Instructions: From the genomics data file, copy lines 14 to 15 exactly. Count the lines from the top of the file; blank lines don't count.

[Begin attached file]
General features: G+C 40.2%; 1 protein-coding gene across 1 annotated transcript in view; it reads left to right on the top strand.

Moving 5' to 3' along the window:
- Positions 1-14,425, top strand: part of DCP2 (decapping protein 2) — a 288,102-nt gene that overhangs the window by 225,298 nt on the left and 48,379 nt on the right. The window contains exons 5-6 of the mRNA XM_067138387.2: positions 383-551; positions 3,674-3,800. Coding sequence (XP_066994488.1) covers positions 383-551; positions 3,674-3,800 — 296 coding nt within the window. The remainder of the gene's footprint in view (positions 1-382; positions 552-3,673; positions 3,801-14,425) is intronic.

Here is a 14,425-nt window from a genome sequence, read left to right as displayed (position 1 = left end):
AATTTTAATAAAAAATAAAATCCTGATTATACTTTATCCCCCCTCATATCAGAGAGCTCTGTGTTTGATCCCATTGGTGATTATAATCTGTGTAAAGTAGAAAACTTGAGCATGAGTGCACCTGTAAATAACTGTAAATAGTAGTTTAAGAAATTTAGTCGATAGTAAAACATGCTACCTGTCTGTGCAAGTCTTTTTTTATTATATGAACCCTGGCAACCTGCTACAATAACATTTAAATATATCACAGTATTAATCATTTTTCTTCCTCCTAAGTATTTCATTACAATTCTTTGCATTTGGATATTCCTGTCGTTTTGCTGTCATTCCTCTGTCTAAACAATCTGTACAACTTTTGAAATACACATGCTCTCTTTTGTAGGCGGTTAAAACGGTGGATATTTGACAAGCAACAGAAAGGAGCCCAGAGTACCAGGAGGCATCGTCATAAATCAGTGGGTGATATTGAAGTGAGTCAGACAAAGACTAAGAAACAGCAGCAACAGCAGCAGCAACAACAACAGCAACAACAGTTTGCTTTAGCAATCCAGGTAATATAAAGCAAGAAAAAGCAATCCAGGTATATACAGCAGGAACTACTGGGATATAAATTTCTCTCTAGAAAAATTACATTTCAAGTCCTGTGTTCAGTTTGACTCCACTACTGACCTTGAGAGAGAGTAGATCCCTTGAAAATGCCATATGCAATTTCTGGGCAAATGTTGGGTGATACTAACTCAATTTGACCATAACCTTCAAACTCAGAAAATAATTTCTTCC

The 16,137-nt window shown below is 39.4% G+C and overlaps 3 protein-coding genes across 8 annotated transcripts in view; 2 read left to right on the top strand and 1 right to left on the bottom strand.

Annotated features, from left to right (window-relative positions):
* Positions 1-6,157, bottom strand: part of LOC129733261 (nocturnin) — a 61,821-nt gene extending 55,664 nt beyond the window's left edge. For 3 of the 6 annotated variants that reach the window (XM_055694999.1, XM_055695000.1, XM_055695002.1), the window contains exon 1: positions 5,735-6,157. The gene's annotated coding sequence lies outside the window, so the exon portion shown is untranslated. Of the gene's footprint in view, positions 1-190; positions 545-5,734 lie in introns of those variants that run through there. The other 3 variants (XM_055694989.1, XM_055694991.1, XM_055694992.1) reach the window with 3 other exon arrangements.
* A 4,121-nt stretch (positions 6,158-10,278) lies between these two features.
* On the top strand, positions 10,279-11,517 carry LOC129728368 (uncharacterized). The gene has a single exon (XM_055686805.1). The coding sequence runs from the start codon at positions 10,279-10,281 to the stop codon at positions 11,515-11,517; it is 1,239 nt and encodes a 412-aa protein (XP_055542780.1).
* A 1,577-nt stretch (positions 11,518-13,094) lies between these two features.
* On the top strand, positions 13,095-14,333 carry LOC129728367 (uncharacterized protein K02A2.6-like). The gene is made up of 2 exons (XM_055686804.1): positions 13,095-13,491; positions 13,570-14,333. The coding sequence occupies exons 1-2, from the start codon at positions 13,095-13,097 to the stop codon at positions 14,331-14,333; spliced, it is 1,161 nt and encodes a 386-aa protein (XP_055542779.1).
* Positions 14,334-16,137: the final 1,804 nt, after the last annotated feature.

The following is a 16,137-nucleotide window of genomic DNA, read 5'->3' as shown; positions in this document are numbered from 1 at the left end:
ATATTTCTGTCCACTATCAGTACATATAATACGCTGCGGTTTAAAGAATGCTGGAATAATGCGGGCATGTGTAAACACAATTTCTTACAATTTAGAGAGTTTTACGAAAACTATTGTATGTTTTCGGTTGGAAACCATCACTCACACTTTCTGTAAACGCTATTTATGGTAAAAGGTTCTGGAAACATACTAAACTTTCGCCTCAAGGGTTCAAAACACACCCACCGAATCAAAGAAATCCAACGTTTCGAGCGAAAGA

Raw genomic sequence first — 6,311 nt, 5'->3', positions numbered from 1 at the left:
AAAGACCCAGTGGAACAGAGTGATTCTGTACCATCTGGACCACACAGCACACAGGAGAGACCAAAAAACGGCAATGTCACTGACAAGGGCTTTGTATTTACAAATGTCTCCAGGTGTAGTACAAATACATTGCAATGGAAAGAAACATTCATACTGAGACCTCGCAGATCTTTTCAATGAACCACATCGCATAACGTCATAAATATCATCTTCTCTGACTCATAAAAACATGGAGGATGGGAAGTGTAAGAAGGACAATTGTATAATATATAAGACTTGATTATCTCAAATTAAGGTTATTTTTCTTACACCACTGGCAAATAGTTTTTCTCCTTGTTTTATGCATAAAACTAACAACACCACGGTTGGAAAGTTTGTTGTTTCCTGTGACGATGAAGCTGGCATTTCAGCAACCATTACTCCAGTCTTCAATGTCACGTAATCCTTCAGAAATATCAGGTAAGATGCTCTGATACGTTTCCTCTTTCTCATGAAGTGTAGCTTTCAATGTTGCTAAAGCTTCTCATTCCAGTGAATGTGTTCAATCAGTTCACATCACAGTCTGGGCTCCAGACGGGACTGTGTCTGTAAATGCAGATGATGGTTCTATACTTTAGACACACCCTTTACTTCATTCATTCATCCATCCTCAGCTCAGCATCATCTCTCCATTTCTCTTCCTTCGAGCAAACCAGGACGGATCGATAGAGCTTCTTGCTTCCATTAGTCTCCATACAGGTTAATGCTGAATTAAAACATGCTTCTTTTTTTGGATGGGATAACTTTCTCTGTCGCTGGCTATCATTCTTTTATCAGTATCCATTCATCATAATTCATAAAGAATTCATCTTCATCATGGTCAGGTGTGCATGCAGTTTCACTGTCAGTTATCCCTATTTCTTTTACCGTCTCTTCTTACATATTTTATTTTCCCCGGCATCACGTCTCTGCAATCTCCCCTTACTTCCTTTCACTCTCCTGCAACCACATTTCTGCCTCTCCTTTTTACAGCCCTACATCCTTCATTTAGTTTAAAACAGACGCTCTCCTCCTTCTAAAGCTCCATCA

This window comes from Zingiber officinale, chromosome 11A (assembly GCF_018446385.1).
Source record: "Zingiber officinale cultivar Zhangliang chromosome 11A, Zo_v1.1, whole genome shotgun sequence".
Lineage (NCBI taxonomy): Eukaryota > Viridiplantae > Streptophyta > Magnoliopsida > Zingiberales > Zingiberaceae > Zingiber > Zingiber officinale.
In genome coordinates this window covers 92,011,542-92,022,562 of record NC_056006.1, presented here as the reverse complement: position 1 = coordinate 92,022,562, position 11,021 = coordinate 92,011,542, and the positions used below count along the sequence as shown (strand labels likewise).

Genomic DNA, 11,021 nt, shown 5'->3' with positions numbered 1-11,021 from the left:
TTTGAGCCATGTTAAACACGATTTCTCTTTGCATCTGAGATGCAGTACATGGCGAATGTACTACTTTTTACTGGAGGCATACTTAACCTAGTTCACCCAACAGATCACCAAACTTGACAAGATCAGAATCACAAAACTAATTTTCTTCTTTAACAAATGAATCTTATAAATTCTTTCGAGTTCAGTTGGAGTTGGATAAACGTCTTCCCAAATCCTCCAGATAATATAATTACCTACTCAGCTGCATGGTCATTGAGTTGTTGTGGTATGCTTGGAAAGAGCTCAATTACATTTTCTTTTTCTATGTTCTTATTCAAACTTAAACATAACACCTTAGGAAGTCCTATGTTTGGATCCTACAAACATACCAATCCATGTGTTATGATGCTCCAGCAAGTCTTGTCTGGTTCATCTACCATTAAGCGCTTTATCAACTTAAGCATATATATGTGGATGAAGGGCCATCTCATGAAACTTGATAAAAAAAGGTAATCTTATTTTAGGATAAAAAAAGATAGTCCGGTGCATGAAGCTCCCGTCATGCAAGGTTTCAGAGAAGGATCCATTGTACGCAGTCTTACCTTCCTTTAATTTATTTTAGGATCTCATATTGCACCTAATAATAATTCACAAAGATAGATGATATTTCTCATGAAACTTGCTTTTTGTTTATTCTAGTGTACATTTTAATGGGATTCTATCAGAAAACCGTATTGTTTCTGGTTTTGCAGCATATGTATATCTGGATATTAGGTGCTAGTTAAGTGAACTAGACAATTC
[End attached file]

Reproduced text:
The following is a 16,137-nucleotide window of genomic DNA, read 5'->3' as shown; positions in this document are numbered from 1 at the left end:
ATATTTCTGTCCACTATCAGTACATATAATACGCTGCGGTTTAAAGAATGCTGGAATAATGCGGGCATGTGTAAACACAATTTCTTACAATTTAGAGAGTTTTACGAAAACTATTGTATGTTTTCGGTTGGAAACCATCACTCACACTTTCTGTAAACGCTATTTATGGTAAAAGGTTCTGGAAACATACTAAACTTTCGCCTCAAGGGTTCAAAACACACCCACCGAATCAAAGAAATCCAACGTTTCGAGCGAAAGA